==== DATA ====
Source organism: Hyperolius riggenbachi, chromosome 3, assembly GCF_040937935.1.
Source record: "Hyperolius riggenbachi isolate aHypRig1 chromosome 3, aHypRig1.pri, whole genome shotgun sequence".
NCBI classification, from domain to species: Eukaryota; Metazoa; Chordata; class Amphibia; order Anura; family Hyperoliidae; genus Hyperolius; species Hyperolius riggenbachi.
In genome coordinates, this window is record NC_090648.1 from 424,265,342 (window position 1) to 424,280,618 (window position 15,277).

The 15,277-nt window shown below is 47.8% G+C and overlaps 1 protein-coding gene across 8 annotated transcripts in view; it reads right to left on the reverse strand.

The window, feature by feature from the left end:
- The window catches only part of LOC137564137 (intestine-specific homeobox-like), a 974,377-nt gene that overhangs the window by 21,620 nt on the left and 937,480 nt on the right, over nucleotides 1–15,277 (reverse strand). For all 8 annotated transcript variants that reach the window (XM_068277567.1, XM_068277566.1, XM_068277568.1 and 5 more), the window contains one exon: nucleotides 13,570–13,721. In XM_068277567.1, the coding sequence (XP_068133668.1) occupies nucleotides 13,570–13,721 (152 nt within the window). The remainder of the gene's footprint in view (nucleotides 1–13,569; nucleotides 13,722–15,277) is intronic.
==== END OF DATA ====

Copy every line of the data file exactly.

Source organism: Hyperolius riggenbachi, chromosome 3, assembly GCF_040937935.1.
Source record: "Hyperolius riggenbachi isolate aHypRig1 chromosome 3, aHypRig1.pri, whole genome shotgun sequence".
NCBI classification, from domain to species: Eukaryota; Metazoa; Chordata; class Amphibia; order Anura; family Hyperoliidae; genus Hyperolius; species Hyperolius riggenbachi.
In genome coordinates, this window is record NC_090648.1 from 424,265,342 (window position 1) to 424,280,618 (window position 15,277).

The 15,277-nt window shown below is 47.8% G+C and overlaps 1 protein-coding gene across 8 annotated transcripts in view; it reads right to left on the reverse strand.

The window, feature by feature from the left end:
- The window catches only part of LOC137564137 (intestine-specific homeobox-like), a 974,377-nt gene that overhangs the window by 21,620 nt on the left and 937,480 nt on the right, over nucleotides 1–15,277 (reverse strand). For all 8 annotated transcript variants that reach the window (XM_068277567.1, XM_068277566.1, XM_068277568.1 and 5 more), the window contains one exon: nucleotides 13,570–13,721. In XM_068277567.1, the coding sequence (XP_068133668.1) occupies nucleotides 13,570–13,721 (152 nt within the window). The remainder of the gene's footprint in view (nucleotides 1–13,569; nucleotides 13,722–15,277) is intronic.